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Sustainable Spill Cleanup Practices

Laura Gimpelson December 5, 2011

Sustainable remediation practices can be used to reduce the adverse impact caused by spills of any size in any locale, even in middle of the ocean. The goal of every spill cleanup is to contain and control the spill, limit immediate impacts and minimize long-term cleanup efforts.

Selecting the sustainable response and short-term remediation options are only part of developing a sustainable spill response plan. Sustainability must be part of the planning and prevention process as well.

The first step to establishing a sustainable spill response program is to create a singular plan that complies with the various regulatory requirements for emergency response to spills and releases. The U.S. EPA and OSHA have stated that a single “emergency response plan” can be used to comply with both agencies’ requirements. Even local fire departments have accepted the Federal compliant emergency response plan as being compliant with their local requirements.

By having a single response plan, you reduce resources, paperwork and the amount of time needed to keep track of multiple emergency response plans. Employees have only one set of instructions, which simplifies the training process. Updates are made to a single plan and its associated copies. When a spill occurs, there is only one set of instructions to follow.

Most plans base response effort and disposal options on the size of the spill and what is spilled. Tipping over 1 quart of motor oil in the maintenance shop or treatment trailer requires less equipment and effort to clean up than responding to a crash on the highway or a collapse of a storage tank. Recovering 1 quart of motor oil for recycling or fuel blending may not be practical or cost effective, but recovering the contents of a railcar or storage tank for reprocessing or recycling could be. In fact, a portion of the escaping crude from BP Deep Horizon well was recovered and sent to a refinery for processing.

After combining the various plans into a single master plan, conduct a review of the clean up and disposal procedures for ways to increase recovery, recycling or disposal options other than landfilling. Look at what is used to contain and clean up the spilled material and impacted soils, sediments and waterways. How are the impacted media and used response equipment managed and disposed of? Are the guidelines for waste minimization and pollution prevention followed? Is recovery and reuse of the spilled material included as a disposal option? Can in-situ treatments be used?

The spill response plan should provide a list of options the on-site coordinator can select depending on the size, the location and cause of the spill and what is spilled. Most plans provide disposal selection guidelines based on amount of material generated during the clean up step and which disposal vendors have been vetted or issued a purchase order.

Sustainable selection criteria is usually limited to suggesting that the spilled material be recovered for site use if not contaminated, sending high Btu liquids to a fuel blending facility or thermal treatment of organic impacted soils. Note: sustainable disposal options for inorganic spill cleanup wastes and use of engineered absorbents are not discussed.

Most plans specify that absorbent pads, socks and booms be used to clean up a liquid spill. If there is a large amount of liquid spilled, kitty litter type absorbents are recommended and maintained as part of the spill response kit. The use of engineered absorbents as an alternative to kitty litter is part of the spill response plan.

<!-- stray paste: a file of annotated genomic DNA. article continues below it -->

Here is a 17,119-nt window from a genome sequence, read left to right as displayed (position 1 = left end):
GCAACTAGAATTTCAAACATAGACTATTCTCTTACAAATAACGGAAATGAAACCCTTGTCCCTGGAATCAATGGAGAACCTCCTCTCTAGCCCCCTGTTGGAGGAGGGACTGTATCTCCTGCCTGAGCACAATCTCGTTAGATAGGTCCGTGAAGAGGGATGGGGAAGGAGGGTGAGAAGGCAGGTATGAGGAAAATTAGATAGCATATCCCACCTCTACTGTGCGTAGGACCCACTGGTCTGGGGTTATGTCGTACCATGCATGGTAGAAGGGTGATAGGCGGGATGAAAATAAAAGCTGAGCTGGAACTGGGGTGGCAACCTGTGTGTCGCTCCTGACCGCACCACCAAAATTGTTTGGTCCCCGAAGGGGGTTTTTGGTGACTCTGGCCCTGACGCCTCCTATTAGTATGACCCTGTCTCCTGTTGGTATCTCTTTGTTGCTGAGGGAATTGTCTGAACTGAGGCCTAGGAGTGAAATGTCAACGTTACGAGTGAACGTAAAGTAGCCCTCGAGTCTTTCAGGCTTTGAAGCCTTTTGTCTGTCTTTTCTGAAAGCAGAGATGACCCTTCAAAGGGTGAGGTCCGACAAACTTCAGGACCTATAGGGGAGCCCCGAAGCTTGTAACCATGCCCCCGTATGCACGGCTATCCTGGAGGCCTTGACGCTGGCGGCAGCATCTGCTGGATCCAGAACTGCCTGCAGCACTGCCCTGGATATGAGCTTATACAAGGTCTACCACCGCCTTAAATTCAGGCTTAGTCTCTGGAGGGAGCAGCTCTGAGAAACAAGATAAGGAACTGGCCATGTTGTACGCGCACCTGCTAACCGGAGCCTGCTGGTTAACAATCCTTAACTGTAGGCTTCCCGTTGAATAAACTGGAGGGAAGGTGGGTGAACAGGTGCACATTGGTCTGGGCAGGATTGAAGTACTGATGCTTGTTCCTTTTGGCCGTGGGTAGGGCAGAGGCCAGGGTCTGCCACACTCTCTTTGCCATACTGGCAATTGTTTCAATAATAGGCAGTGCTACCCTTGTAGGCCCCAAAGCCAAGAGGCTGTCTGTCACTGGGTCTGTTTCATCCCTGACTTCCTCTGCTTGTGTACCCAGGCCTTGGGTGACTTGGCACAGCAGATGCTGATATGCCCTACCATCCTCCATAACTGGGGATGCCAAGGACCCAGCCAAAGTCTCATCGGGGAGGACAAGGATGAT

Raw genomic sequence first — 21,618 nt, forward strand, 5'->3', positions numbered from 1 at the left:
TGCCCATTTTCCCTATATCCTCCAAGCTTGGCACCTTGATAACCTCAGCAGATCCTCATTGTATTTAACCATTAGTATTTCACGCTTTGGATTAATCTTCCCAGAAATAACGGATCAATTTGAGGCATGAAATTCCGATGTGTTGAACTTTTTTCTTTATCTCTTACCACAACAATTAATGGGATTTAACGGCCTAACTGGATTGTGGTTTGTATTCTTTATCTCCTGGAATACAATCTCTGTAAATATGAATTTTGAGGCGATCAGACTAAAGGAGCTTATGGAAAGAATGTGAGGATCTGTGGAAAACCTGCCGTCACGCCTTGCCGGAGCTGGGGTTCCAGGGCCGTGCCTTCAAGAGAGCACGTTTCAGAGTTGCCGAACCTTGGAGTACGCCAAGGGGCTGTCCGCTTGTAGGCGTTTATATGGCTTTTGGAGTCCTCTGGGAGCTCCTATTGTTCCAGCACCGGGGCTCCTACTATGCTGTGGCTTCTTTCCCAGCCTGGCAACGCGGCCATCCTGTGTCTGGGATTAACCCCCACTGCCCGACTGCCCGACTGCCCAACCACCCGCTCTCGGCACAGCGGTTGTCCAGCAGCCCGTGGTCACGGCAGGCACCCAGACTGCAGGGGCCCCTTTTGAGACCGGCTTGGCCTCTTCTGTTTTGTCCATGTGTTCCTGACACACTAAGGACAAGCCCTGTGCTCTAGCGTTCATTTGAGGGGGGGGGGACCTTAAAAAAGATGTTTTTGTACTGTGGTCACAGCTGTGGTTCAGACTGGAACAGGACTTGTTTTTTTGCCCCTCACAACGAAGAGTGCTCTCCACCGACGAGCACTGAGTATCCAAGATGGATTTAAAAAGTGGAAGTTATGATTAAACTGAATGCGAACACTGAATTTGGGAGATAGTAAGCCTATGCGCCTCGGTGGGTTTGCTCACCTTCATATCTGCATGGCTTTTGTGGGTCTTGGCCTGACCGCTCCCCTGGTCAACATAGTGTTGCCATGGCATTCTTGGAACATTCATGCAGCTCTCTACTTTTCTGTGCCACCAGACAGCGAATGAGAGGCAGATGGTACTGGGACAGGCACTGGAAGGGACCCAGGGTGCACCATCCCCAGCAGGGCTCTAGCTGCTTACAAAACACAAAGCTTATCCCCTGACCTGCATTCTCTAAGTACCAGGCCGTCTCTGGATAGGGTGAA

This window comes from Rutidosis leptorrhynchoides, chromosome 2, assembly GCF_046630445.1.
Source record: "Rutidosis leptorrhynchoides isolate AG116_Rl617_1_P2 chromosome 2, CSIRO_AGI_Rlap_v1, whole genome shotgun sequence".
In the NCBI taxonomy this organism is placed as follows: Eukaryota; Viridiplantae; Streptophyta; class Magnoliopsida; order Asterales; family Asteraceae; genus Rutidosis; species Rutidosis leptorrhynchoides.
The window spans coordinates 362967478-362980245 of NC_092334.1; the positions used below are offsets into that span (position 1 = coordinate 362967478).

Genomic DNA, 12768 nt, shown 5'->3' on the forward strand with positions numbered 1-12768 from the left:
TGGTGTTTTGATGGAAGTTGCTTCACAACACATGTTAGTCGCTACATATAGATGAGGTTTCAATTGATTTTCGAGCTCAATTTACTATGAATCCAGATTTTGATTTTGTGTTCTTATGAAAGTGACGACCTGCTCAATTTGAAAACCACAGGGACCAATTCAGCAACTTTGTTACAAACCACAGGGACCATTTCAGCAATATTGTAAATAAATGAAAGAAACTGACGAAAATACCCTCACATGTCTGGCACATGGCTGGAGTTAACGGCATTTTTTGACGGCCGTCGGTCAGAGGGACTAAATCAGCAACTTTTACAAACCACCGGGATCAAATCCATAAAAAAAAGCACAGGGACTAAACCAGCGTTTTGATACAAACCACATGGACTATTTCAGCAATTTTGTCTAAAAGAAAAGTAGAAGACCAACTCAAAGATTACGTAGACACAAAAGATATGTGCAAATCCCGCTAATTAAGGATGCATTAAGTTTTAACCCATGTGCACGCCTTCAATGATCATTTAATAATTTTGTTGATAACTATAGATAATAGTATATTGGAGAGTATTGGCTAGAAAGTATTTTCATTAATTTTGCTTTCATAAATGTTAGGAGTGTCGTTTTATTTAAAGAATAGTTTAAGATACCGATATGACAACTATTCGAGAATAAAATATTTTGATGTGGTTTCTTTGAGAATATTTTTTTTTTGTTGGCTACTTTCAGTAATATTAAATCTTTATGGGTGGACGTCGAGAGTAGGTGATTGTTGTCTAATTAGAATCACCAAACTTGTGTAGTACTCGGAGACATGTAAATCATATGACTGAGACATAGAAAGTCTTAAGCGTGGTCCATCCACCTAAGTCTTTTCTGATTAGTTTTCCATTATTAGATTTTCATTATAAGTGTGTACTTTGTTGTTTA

Today’s engineered absorbents are not your father’s absorbents. Absorbent manufactures have developed low ash or biodegradable absorbents that can be destroyed through thermally treatment or composting. Other companies have developed in-situ products to minimize excavation and off-site disposal of contaminated soils and sediments for both organic and inorganic products.

Even if the composted or incinerated residue is landfilled, the treatment process has reduced the toxicity and quantity of the waste by 80 to 90%. Other absorbent materials are part of a system that can extract the absorbed liquid from the absorbent for reprocessing or recovery, especially for low Btu or inorganic liquids. Still others will neutralize corrosive liquids so they can be sent to a wastewater treatment system.

A web search for “oil absorbent vendors” identified venders such as The New Pig Corporation, Spill911, Absorbentonline.com, Gator International and a rough estimate of 100,000 additional sites that stock biodegradable or low ash absorbent products.

A similar search using “absorbent vendors” generated an equally large listing. Gather information; compare costs, benefits and ease of use. The final selection will be up to you and your company’s purchasing process. Stock these products on-site so they will be used when needed.

After selecting the absorbent materials to be used, the spill response plan must incorporate the recommended handling and disposal procedures from the absorbent supplier. Cleanup procedures may be as simple as picking up the overturned quart container, wiping down the exterior of the container and mopping up the spill. The used absorbents are placed in a plastic bag, the bag sealed tight and placed in a DOT approved trash drum, then the labeled drum is sent to a landfill.

If the bag is leaking, it must be placed in a drum containing an absorbent to solidify the liquids. Once all liquids have been solidified, the sealed and labeled drum can be landfilled. If the contents of the drum cannot be solidified, the drum must be sent to an incinerator or other disposal facility that can handle liquids.

As the spill gets larger such as overfilling the used oil storage tank, the ability to contain the spill within a shop floor or secondary containment unit becomes more difficult. Drain covers; containment booms and skimmers are needed and should be staged near the source of a spill on-site.

The selected equipment should minimize the amount of waste to be landfilled and complement the planned waste management option. On-site mobile systems such as thermal treatment, soil washing, bio-piles or chemical treatment can treat the impacted soil and sediments so they can be returned to the spill site as clean fill. The extracted material could be recovered for reuse or recycling. In-site treatment options that enhance biodegradation of organic compounds can eliminate the need to excavate.